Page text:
Raising awareness for mental health through art

AUTHOR:  
Published:  October 1, 2015
Maggie Hellyer

What makes a charity event a success? This is what I asked myself as I walked into Work-Shop in Fitzroy last Friday to attend Golden the Exhibition. Is it the turn out? Is it the amount of money raised? I pondered these questions as I noted upon entry that the entire space was thriving with people smiling, chatting, laughing, and perusing the framed art along the walls with a beer in hand.

 

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About 300 people attended the art exhibition within a three-hour period of time, all of them contributing to the overall buzz which encouraged an atmosphere for creativity to shine light on a dark topic. Now generally I would say the amount of people who attend an event is a large factor in assessing what constitutes the success of the evening, however perhaps more importantly it comes down to why people are there.

Image courtesy of Valerie Bong (Big Picture Stuff)

Image courtesy of Valerie Bong (Big Picture Stuff)

Golden the Exhibition in particular was a charity art exhibition supporting Australian Youth Mental Health Foundation ‘headspace‘.  The fundamental goal of the night was to raise funds for a foundation that supports and brings awareness to a very serious issue in Australian society. Depression, anxiety, and mental health are non-selective however if left untreated can have serious effects on the development of our youth.

Statistics suggest that on a global scale over 800,000 people commit suicide each year, and the contrast between the sadness this figure evokes and the young faces smiling around me last Friday in support of ‘headspace’ was deeply evident.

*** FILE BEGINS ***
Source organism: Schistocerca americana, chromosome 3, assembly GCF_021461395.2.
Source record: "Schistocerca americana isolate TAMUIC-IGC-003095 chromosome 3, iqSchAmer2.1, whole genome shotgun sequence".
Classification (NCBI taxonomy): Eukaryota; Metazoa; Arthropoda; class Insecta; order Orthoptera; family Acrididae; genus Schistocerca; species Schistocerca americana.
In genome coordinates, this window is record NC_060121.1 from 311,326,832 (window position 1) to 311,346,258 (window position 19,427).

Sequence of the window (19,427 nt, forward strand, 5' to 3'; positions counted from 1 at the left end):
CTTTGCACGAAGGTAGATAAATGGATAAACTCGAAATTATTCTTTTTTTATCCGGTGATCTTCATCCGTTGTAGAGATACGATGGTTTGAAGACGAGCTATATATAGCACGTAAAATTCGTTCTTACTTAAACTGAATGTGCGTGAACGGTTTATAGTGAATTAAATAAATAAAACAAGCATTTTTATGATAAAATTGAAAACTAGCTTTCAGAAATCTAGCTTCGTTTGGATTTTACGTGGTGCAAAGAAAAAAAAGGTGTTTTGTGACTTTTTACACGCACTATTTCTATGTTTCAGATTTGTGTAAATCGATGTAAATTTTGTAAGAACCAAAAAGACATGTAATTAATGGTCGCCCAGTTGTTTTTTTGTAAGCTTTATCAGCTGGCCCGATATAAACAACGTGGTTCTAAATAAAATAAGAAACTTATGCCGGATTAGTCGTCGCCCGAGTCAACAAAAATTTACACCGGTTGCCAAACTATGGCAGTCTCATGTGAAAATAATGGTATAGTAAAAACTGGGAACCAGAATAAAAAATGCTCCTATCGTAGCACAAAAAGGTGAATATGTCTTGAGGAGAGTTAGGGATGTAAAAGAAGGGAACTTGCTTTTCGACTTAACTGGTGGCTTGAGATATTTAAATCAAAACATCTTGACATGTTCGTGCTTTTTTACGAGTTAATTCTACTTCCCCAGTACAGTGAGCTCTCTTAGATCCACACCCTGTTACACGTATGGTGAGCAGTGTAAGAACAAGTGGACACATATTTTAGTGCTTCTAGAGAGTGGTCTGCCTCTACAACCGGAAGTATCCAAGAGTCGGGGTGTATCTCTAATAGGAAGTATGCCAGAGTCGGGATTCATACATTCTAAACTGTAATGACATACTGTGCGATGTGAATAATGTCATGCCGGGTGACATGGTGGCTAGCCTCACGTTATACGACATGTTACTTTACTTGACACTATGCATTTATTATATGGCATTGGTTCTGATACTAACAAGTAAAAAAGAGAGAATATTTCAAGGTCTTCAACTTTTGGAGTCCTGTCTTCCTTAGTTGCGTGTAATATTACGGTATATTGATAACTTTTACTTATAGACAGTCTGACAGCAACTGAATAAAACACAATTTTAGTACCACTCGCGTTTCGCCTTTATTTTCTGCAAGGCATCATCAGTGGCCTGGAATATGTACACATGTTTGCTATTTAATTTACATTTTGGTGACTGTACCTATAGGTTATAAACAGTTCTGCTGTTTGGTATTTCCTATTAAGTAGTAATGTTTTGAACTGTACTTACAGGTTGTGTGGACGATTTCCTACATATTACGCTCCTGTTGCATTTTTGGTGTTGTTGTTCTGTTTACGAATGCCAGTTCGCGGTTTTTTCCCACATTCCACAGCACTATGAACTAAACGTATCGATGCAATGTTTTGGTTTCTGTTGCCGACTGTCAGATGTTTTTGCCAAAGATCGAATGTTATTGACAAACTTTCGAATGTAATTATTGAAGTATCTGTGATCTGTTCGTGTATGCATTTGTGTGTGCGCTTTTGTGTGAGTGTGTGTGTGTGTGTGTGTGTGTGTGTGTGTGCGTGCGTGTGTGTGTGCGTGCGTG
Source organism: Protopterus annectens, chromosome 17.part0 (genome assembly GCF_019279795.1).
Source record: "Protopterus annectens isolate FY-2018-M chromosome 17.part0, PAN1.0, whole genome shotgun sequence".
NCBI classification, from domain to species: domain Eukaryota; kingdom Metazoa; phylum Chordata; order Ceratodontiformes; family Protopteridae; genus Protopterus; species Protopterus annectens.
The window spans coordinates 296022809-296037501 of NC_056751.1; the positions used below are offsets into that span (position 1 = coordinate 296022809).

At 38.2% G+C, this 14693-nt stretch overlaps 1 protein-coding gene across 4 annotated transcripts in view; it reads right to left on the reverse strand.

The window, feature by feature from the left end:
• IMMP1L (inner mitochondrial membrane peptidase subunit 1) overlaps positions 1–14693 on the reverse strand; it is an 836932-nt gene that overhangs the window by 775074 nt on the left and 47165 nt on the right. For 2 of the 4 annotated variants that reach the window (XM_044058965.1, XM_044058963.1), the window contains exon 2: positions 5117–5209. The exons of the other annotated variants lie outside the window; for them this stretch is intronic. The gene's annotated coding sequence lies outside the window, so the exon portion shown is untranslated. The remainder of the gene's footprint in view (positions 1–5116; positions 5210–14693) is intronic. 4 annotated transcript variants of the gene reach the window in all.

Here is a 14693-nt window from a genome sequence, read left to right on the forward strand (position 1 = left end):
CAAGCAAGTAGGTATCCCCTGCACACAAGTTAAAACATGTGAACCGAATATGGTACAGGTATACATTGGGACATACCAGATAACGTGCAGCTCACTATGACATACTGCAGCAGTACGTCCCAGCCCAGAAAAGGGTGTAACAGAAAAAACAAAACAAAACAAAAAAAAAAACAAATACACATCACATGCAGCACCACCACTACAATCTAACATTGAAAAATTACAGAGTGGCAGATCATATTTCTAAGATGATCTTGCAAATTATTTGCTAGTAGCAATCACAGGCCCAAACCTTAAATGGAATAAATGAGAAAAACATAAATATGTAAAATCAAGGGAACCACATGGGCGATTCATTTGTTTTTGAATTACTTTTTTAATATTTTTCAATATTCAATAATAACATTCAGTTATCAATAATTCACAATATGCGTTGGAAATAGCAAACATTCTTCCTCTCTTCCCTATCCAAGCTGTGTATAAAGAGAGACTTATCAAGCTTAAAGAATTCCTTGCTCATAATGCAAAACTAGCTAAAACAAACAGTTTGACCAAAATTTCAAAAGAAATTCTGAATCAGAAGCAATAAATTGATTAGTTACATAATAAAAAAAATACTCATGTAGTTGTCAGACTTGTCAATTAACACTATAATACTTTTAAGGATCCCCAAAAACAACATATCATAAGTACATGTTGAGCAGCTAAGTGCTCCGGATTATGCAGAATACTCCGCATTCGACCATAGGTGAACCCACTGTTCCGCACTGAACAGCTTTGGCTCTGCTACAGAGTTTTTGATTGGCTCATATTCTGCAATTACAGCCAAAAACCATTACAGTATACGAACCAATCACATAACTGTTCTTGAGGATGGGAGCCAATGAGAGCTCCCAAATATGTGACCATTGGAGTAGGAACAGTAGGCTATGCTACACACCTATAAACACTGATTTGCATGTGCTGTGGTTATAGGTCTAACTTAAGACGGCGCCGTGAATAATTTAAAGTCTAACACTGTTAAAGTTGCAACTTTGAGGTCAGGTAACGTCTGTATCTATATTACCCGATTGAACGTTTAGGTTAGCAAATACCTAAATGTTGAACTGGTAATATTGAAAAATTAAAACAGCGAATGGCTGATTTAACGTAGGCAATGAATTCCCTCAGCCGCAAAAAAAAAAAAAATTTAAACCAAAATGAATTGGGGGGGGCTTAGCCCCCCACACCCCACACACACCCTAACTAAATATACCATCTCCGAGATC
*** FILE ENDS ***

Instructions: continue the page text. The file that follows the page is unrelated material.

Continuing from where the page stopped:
Image courtesy of Valerie Bong (Big Picture Stuff)

Image courtesy of Valerie Bong (Big Picture Stuff)

As the event organiser Kate Pullen puts it, For me a big part of Golden was young people helping to support other young people, and we couldn’t have drawn such a crowd without their wonderful work.” Pullen couldn’t have worded it better. Not only should the attendees be proud of the fact that the majority of the framed pieces sold out within the first hour, but the artists who donated their time and work deserve recognition for wholly applying themselves to such an important cause. Young people helping other young people and connecting through art and creativity to draw focus to deeper issues; that was the true success of the event.

Image courtesy of Valerie Bong (Big Picture Stuff)

Image courtesy of Valerie Bong (Big Picture Stuff)

The artists in question were Bianca Cash, Jess Cruickshank, Bonnie Eichelberger, Spencer Harrison, Carla McRae, Ashley Ronning, Eliza Svikulis, Sid Tapia, Marc Martin, Thomas Jackson, Karan Singh, Sean Morris and Alice OehrCarla Hackett, Wanissa Somsuphangsri and Jeffrey Phillips, whose creative talents span across mediums of graphic design, illustration and lettering.

Image courtesy of Valerie Bong (Big Picture Stuff)

Image courtesy of Valerie Bong (Big Picture Stuff)

These artists and the people who came to support the event were key contributors in creating a wider platform for discussions surrounding mental health issues. As Pullen noted after the event, “We can only hope that by talking more openly about mental health, reducing the stigma that continues to surround it, and supporting organisations like headspace, that those struggling won’t feel so alone.”

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You can learn more about headspace and the work they do.

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